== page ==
WINGHAM Rugby League Club will look into leasing the Wingham Sporting Complex from MidCoast Council as a 'matter of urgency', according to treasurer Craig Martin.
This follows a meeting this week between council, represented by manager of community spaces, recreation and trades Dan Aldridge, manager of open space and recreation Liam Bulley, Group Three chairman Wayne Bridge, chief executive Mal Drury and Mr Martin.
The Tigers were furious after council closed the complex on Friday, May 6 following an inspection Mr Martin claims was carried out at 9.15am. This meant Wingham's game against Port City on Sunday, May 8, had to be postponed, as council doesn't inspect grounds on the weekend
"We had two fine days and we could have and should have played,'' Mr Martin said.
Wingham carries out the greater majority of maintenance on the field-proper and has done so since the complex was opened in 1977.
The Tigers are seeking to have greater control over whether matches can go ahead, Mr Martin stressing that the club wouldn't play if the ground was too wet.
This is something we should have looked into years ago - and I admit I should have done that- Wingham Rugby League treasurer Craig Martin
"We did that three years ago when Sully (Mick Sullivan) was coaching - we called a game off at 9.30 on Sunday morning after we had a heap of rain overnight,'' Mr Martin pointed out.
Mr Martin admits he has been critical of council in the past. However, he described this week's meeting as 'positive and constructive ' and says he now has greater insight into council's perspective.
He concedes that nothing much will change this year, but said he will now look into what is required for the club to lease the complex in a similar manner to which Manning River Ratz has control of Taree Rugby Park. This would give the Tigers more autonomy to make decisions on the facility's use.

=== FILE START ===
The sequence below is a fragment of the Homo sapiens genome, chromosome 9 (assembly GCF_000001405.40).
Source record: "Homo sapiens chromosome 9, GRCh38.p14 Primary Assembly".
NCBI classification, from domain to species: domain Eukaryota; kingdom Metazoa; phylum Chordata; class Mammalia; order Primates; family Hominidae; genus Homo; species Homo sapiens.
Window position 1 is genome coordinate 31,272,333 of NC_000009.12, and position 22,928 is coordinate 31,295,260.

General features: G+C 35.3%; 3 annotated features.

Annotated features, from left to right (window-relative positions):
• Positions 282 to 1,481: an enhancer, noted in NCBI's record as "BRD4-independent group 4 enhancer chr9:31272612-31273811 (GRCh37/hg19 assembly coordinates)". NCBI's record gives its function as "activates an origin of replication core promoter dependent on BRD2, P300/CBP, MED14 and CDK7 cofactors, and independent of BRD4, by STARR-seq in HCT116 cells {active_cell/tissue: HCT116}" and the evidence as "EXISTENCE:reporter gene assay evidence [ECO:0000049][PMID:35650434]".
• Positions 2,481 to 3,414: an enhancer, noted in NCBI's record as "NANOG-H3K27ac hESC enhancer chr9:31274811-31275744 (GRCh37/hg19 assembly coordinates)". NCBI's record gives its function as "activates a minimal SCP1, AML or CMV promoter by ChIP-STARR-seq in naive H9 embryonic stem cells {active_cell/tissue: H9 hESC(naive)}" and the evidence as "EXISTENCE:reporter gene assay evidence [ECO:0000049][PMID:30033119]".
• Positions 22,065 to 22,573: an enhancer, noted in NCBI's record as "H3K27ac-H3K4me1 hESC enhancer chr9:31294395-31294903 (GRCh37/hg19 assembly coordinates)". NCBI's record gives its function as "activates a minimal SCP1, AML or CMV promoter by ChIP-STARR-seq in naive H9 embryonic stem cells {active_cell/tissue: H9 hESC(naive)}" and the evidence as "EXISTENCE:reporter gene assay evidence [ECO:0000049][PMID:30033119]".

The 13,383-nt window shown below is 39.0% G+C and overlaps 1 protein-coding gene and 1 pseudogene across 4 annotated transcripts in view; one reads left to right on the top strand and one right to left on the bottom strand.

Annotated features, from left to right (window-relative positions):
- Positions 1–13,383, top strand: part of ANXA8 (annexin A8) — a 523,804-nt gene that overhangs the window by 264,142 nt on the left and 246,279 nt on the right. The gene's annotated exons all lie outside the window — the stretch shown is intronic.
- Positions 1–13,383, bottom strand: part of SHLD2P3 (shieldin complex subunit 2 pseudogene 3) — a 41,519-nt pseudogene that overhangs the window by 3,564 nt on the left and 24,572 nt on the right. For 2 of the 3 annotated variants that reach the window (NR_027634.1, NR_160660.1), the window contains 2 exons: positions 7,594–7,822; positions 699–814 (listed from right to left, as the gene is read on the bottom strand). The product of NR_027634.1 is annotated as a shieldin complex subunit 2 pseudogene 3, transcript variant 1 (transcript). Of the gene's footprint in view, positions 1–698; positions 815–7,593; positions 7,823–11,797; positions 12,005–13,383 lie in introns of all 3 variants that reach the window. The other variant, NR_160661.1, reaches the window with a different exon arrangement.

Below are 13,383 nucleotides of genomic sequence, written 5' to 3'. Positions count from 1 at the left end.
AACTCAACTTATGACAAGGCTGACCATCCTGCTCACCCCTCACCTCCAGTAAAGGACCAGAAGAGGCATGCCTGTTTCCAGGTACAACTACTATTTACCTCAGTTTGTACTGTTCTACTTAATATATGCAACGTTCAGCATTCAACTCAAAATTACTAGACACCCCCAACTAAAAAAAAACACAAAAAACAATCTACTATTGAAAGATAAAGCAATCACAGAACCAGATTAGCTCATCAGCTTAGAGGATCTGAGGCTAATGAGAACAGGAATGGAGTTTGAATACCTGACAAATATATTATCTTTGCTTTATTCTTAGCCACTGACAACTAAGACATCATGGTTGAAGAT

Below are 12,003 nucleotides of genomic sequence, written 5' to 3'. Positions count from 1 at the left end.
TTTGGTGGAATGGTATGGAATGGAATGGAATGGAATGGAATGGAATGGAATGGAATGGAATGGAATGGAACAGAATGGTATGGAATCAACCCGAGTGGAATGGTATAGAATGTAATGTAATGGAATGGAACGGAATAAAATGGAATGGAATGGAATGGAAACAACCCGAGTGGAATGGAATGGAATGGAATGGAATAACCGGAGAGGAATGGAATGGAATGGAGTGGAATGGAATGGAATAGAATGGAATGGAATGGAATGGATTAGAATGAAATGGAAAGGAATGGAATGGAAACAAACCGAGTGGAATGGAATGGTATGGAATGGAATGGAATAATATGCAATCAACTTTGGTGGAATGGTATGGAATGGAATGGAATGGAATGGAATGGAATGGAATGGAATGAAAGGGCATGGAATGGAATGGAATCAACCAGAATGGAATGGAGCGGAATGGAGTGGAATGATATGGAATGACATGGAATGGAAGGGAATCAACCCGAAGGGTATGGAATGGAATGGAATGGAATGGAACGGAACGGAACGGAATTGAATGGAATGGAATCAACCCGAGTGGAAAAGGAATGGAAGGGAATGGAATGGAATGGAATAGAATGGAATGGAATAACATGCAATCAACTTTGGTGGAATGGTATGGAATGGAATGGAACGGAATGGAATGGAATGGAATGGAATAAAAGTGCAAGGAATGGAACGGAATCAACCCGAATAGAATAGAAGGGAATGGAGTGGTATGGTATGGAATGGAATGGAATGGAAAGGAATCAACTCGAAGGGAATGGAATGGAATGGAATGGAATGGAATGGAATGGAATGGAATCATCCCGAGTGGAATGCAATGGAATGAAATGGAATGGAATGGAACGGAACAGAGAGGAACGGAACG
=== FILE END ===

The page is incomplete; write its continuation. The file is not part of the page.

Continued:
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"This is something we should have looked into years ago - and I admit I should have done that,'' Mr Martin said.
He said figures supplied by council show that it wouldn't cost the club too much more to lease the ground than what the Tigers currently pay to use the facility.
Mr Martin said council also provided a list of alternative fields the club can use if the Big Wet continues and matches have to be moved. This includes grounds in the Great Lakes area. Mr Martin revealed he has even made overtures to the Gloucester Magpies to shift a game there if the wet weather continues.
"They could have the canteen and the bar, we'd take the gate,'' he said.
"But that would also result in our players taking a 75 per cent reduction in match fees for that day."
Mr Martin said Sunday's game against Old Bar usually attracts the biggest gate of the season. He added that the Tigers average $8000 profit on a home game.
"On a good day we can take $15,000 on the gate, canteen and bar,'' he said.
"And we've done a lot of improvements at the ground in the off-season. We want to show the ground off.
"But we also have to remember that rugby league isn't the only sport suffering because of all the rain. Other sports that rely on grass fields are in the same position.''
Mr Martin is confident Sunday's game will proceed.
"Unless it rains on Friday and the ground's close again,'' he said.
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